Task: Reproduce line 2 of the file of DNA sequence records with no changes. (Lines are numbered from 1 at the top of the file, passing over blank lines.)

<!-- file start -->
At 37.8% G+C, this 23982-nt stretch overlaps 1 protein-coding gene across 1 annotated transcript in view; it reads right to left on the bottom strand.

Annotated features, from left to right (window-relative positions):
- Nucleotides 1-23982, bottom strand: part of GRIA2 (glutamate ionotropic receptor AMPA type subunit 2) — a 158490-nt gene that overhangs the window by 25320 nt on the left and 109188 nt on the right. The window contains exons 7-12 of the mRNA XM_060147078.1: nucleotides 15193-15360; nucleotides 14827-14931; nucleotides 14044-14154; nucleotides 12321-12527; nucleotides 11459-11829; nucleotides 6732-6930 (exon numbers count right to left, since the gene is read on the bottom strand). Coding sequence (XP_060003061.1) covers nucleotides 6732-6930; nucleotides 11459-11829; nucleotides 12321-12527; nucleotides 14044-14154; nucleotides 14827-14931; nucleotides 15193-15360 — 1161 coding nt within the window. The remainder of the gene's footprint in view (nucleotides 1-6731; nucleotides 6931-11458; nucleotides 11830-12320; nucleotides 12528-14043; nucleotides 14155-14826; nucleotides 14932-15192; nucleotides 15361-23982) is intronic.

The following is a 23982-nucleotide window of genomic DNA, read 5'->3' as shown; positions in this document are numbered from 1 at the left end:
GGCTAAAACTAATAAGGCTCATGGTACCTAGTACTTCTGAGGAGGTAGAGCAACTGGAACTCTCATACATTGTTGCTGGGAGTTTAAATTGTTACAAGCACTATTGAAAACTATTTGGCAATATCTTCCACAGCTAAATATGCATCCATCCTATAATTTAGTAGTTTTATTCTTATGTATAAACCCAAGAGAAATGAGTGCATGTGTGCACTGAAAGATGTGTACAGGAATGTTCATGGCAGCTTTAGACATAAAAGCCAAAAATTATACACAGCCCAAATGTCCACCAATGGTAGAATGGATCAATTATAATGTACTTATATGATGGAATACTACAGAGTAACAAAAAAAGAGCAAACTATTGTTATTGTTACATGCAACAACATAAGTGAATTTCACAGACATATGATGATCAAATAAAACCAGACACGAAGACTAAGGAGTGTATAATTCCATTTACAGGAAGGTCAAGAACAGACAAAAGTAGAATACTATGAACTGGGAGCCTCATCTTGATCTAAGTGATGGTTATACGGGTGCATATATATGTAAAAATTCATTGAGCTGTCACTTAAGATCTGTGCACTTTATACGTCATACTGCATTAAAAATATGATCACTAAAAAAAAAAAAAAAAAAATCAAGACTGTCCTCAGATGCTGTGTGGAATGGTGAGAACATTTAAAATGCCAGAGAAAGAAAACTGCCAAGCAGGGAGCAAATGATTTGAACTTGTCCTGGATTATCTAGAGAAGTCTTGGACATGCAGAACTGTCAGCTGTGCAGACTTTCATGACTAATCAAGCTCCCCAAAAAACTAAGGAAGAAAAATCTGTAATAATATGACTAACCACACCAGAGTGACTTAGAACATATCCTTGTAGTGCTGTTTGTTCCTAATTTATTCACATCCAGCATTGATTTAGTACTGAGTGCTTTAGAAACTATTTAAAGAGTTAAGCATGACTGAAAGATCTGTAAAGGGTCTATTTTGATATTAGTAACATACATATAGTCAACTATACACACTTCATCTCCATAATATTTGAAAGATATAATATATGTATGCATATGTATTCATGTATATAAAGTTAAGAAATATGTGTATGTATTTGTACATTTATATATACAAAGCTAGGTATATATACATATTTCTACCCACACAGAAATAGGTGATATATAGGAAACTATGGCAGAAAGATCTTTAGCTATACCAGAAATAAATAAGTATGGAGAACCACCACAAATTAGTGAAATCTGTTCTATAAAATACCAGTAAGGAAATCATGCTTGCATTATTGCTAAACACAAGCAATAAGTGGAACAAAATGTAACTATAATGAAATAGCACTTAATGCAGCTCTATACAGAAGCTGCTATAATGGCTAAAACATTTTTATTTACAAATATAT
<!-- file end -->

Annotated features, from left to right (window-relative positions):